CMS Rule on No Surprises Act Falls Short of Congressional Intent
In an interim final rule issued late last week, the Centers for Medicare & Medicaid Services (CMS) went against Congressional intent in favoring insurance companies with a benchmark payment rate over other factors when it comes to resolving disputes.
Over the last three years as Congress deliberated how to address instances when patients were surprised by a health care bill due to an out-of-network provider, WHA strongly supported the idea that patients should not be caught in the middle, but that to resolve any payment disputes the parties should use an independent arbiter to work out differences.
Although Congress had considered establishing a benchmark rate, instead the No Surprises Act that was enacted last December outlined several criteria an independent arbiter should use to determine the appropriate payment rate. These factors include not just what CMS calls the “qualifying payment amount” (QPA), which is the median in-network rate, but also the level of training, experience, quality and outcomes of the provider; the market share held by the provider and/or the plan; patient acuity; and teaching status, case mix, and scope of services of the provider.
But CMS in its rulemaking process has determined that the single most important factor to be used is the median in-network rate. Under the rule, the arbiter "must begin with the presumption that the QPA is the appropriate out-of-network rate for the qualified [independent dispute resolution] item or service under consideration.” Further, the rule states the arbiter must select the offer closest to the QPA unless they “determine that credible information submitted by either party clearly demonstrates that the QPA is materially different from the appropriate out-of-network rate."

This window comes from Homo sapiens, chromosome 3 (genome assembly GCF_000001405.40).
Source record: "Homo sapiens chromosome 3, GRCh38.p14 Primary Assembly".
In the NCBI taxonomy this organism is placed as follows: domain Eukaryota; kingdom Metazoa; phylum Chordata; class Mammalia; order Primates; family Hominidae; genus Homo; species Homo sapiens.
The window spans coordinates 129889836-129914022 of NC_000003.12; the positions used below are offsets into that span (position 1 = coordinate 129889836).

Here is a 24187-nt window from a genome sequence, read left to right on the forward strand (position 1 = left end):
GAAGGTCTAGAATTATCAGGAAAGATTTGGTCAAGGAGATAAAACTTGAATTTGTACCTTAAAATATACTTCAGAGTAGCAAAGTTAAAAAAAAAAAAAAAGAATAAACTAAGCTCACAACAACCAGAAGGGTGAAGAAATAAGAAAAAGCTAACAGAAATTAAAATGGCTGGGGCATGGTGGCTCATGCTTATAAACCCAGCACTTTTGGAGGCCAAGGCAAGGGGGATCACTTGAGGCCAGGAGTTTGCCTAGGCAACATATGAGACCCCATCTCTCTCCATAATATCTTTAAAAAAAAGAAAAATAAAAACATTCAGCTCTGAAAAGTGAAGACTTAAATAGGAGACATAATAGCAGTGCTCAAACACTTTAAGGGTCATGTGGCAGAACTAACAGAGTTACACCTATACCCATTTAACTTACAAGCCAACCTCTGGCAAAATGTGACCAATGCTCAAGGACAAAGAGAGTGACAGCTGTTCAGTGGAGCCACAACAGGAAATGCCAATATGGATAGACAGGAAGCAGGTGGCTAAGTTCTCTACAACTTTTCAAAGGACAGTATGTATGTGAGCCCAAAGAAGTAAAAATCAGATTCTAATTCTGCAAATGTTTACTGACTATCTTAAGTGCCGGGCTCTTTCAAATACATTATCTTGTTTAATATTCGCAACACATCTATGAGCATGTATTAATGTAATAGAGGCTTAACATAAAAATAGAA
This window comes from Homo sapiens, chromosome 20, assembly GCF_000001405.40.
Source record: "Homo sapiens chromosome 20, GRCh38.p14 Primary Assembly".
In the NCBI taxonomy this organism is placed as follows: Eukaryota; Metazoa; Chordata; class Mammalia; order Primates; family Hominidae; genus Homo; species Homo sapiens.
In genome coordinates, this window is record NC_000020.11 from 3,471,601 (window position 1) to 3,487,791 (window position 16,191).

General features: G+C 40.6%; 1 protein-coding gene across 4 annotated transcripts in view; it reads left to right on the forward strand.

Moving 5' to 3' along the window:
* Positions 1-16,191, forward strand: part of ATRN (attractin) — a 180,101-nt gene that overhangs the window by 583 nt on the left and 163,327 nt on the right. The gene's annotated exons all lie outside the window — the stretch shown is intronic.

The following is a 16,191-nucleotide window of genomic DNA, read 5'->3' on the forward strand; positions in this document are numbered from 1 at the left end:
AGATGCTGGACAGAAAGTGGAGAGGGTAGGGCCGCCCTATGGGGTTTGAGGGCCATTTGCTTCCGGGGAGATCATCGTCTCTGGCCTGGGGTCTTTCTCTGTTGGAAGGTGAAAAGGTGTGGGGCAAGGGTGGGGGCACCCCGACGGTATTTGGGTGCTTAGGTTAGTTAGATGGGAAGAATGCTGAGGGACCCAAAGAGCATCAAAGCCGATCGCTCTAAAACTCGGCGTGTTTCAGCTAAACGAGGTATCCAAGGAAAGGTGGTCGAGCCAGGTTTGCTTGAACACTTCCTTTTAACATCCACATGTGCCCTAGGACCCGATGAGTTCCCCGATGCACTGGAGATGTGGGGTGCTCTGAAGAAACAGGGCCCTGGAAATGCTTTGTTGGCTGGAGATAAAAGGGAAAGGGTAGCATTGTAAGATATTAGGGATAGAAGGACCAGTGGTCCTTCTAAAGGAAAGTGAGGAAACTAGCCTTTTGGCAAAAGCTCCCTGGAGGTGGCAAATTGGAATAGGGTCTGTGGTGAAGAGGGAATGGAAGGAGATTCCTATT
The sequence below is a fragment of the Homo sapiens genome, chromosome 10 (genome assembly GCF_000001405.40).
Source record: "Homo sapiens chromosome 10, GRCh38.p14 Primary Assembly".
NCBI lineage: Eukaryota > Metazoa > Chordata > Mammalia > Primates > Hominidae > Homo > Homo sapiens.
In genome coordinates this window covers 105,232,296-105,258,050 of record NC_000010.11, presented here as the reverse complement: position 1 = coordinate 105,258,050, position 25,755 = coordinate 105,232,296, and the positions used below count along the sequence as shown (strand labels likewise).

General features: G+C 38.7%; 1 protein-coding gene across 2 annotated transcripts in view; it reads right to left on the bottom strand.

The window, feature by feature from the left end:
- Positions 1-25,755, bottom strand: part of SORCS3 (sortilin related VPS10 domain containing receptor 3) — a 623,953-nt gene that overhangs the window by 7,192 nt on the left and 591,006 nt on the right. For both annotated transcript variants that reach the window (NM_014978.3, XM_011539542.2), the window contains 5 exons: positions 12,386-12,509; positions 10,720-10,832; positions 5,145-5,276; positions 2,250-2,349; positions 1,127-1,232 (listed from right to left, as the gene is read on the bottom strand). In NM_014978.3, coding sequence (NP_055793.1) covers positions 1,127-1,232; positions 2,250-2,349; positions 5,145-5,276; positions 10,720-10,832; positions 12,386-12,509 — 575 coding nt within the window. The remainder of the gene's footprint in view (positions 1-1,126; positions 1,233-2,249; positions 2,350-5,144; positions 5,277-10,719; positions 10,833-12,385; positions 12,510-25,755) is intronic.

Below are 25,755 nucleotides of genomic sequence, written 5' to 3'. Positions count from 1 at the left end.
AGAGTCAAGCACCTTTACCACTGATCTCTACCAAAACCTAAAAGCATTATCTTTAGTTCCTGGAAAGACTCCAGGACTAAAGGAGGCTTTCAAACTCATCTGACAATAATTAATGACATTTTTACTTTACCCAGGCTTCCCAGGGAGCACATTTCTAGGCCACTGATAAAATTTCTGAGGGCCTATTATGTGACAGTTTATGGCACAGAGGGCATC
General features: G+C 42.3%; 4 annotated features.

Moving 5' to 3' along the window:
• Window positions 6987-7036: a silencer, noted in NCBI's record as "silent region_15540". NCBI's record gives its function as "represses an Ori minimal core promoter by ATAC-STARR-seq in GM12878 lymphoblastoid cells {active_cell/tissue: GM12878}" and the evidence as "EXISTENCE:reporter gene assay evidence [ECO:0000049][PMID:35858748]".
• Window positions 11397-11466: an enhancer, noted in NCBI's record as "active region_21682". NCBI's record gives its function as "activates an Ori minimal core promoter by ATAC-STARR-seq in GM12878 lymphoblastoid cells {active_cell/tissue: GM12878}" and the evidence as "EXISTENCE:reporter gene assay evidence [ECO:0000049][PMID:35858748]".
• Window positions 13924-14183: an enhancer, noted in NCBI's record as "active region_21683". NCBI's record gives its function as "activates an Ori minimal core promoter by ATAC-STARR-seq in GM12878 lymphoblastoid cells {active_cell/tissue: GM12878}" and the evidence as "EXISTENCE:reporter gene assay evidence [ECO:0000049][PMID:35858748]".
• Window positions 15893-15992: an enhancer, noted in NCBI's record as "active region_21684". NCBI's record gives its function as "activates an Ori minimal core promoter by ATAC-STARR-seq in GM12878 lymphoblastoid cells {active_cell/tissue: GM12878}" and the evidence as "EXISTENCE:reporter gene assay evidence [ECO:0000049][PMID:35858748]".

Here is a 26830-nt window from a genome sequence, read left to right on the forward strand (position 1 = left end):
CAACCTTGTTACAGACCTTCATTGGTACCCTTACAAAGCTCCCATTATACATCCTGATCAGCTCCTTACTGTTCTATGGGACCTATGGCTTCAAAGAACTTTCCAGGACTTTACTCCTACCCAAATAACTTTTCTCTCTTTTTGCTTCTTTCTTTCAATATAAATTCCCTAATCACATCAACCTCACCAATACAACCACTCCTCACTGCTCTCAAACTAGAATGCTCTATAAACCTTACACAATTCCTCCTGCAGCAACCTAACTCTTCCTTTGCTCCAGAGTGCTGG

Prior to the enactment of the No Surprises Act, the Congressional Budget Office had projected the fallout of such a move was that the median in-network rates would become a ceiling for negotiations, and eventually function as government-set benchmark rates for providers. This would reward health insurance companies at the expense of hospitals and other providers, which would be forced to accept lower rates or be threatened with being moved out-of-network. The domino effect could lead to fewer in-network providers for patients.
Under the law, providers can't bill patients for out-of-network emergency services or for nonemergency services performed by an out-of-network physician at an in-network facility. HHS issued rules implementing that part of the law earlier this summer with a Jan. 1 start date.
The latest rule was published with an immediate effective date of Oct. 7, 2021. However, CMS is accepting comments on the rule through Dec. 6, 2021. WHA is working closely with the American Hospital Association in pushing back against this rule, given that that it clearly goes against the statute and congressional intent of the bipartisan compromise legislation passed less than a year ago.
This story originally appeared in the October 07, 2021 edition of WHA Newsletter